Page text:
Having made most of my closest friends through yoga I have been thinking about why friendships formed through yoga are so effortless.
Is it because we are all trying to be better people? The best person we can be?
Is it because in the practice of yoga we don’t want anything from each other? Most of our work relationships are based on a trade, and so it is in much of life, but in yoga everyone is equal on their mat. The yoga studio is a ‘matocracy’, a peoples’ republic in which we are all free to express ourselves, to be ourselves, to dig deeper into ourselves.
Is it because we are held together by determination and dedication? Dedication despite the fact that it can be a painful process – we have the freedom to come and go to classes at will but we choose to pitch up regularly, even though it often hurts. When we meet other people with the same dedication we can only respect it, especially when the common thread of dedication can come interwoven with tears. I spent a yoga holiday at Molino del Rey in Andalusia crying for three days solid. I was not alone, there were four of us crying our way through that week – one was a Hollywood star – but we were all on the same path, cracking open long locked emotion laden hips. It was one of the best holidays of my life, not just because we all learnt a Britney Spears dance routine from Miss Hollywood which we performed for Simon, but because it was the holiday that I plucked up the courage to leave my job in advertising, a job in which I’d been doing maternity cover for two women as well as my own job. I’d announced this over dinner one night to cheers from the twenty assembled women, and I wasn’t the only one to have made some progress. Miss Hollywood had kicked smoking and was ready to start a new relationship, which five years later resulted in a baby, Jenifer had decided to leave London and return to the US and Cat had got her groove back post chemo for breast cancer.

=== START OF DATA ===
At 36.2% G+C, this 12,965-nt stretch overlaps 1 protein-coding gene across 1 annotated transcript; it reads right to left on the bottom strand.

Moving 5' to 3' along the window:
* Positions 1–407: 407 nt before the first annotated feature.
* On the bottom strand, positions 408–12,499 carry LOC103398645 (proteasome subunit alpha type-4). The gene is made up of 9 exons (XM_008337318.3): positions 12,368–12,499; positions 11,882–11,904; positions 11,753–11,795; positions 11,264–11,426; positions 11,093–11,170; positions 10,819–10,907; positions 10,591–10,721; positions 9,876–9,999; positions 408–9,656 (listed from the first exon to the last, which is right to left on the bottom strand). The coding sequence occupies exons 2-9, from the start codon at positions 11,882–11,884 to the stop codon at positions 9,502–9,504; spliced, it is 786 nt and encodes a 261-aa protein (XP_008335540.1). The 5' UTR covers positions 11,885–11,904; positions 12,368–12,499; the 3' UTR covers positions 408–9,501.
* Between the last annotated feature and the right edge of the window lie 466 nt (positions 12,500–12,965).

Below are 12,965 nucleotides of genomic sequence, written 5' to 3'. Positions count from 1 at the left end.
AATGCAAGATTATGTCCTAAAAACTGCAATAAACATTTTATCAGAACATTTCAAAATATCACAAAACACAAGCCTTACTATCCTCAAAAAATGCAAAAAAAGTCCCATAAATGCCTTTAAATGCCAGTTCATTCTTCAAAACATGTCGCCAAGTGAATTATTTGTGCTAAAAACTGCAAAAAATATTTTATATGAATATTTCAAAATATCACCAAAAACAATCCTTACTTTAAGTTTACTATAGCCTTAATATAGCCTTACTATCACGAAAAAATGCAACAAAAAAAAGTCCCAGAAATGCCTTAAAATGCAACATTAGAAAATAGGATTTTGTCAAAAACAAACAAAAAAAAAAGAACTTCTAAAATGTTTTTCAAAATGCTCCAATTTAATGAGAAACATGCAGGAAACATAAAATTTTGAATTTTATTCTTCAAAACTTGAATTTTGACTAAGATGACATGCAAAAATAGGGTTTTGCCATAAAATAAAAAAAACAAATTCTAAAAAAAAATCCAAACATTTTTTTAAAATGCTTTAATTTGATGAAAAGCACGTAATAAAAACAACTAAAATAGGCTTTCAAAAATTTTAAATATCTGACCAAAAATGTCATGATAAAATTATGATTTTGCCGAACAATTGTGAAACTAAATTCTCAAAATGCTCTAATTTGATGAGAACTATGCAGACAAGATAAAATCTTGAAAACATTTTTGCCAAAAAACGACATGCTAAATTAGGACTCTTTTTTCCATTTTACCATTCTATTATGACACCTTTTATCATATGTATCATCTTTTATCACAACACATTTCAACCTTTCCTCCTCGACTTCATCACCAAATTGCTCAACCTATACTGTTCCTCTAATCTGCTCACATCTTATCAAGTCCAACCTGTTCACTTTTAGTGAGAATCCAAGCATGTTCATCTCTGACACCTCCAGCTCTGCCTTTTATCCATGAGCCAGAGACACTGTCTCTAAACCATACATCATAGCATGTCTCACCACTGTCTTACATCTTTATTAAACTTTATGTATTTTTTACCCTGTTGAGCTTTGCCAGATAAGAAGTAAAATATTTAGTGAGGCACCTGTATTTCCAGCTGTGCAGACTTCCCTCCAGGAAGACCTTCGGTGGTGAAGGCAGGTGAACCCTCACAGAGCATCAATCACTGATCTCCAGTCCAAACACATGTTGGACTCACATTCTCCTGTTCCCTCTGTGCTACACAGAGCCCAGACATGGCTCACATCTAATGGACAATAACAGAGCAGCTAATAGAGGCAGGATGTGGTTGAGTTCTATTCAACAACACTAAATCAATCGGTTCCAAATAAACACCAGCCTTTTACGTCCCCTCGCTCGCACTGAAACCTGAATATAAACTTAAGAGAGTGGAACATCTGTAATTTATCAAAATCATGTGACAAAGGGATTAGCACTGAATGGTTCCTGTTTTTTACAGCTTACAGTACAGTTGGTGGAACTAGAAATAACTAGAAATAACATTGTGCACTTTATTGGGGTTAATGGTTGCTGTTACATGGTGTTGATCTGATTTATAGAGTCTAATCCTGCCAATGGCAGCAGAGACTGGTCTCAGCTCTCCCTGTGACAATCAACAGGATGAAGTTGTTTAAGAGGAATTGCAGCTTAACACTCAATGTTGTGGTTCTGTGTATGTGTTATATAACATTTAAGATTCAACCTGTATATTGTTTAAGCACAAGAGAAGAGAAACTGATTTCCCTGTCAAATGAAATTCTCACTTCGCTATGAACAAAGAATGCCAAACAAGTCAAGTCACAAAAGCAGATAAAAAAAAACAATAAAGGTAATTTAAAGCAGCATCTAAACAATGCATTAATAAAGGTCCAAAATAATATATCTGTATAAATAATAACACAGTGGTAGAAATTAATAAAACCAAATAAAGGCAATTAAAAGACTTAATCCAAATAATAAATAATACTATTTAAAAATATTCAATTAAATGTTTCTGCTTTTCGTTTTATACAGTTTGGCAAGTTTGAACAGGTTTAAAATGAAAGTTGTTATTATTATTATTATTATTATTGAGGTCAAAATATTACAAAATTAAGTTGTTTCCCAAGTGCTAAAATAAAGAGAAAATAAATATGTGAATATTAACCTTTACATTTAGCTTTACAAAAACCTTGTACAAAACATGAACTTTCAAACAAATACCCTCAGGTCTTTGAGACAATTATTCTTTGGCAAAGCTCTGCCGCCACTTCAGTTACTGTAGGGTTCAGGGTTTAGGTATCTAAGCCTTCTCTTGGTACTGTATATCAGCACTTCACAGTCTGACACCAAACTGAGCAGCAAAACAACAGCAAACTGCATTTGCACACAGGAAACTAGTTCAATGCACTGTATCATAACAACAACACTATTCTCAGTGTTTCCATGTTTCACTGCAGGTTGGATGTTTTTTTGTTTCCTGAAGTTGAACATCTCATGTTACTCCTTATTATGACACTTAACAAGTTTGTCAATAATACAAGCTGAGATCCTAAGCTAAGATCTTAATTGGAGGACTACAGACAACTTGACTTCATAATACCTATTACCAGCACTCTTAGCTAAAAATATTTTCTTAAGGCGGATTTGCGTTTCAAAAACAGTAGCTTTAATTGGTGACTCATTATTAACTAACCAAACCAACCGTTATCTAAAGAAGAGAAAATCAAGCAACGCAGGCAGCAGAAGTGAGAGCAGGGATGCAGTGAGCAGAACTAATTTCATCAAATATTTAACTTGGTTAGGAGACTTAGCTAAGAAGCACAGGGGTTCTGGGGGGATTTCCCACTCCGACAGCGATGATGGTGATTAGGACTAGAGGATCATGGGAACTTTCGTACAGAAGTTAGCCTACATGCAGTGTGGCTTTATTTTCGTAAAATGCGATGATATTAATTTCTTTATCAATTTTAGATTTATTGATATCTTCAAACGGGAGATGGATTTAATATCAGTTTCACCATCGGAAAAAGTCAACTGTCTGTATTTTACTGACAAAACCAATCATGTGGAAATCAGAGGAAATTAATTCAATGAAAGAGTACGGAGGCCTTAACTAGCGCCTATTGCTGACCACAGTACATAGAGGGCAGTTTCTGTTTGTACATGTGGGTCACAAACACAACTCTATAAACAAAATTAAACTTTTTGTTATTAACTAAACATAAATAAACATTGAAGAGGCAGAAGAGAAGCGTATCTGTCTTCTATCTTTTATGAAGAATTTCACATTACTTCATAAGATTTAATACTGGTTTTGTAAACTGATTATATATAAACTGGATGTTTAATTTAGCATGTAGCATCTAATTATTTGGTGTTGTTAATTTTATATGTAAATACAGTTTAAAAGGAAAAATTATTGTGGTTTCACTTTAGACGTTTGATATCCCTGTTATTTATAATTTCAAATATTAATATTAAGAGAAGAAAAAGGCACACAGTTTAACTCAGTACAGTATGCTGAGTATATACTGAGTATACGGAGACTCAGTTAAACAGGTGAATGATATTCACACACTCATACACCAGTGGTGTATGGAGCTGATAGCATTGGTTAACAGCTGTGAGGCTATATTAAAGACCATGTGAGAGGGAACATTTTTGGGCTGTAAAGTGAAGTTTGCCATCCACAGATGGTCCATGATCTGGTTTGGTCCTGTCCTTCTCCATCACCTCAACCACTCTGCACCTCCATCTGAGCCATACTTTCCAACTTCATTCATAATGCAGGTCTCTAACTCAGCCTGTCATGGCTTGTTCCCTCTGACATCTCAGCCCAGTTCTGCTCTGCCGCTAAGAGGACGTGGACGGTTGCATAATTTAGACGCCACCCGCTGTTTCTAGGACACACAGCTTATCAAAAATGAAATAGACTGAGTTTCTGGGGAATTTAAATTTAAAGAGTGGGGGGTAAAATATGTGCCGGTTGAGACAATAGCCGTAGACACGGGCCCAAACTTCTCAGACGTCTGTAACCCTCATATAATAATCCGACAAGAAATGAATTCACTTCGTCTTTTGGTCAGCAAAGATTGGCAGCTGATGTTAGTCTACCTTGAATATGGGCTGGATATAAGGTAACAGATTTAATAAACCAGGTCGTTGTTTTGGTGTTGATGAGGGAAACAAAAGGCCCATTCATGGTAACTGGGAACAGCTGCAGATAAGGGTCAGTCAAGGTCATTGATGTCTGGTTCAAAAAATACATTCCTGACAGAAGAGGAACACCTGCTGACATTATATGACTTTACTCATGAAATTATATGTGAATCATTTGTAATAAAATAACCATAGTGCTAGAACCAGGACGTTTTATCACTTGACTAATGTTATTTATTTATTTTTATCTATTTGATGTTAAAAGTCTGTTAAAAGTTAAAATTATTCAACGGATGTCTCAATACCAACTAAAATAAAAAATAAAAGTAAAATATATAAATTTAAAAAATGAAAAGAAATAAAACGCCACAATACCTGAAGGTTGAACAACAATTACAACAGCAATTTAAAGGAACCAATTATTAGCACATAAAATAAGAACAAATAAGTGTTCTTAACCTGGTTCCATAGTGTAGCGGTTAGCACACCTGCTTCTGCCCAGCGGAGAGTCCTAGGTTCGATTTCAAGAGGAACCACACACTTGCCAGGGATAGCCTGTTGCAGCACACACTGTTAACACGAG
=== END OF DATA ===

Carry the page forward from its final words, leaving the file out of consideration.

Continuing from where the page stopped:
Is it because alongside the tears are laughs? As a yoga student you have to be able to handle the embarrassment of not being able to get into a pose that everyone else is seemingly managing effortlessly, to put up with spontaneous farting and being told to use ‘the other left foot’ when our concentration has lapsed.
Is it because yoga reveals the truth of who we really are? By the time yoga has finished bashing our ego into submission, there’s nowhere to hide anymore. Our bodies, much as we might want them to, can’t lie. So we might as well allow them to speak the truth and have a good laugh about it. In this lies real friendship.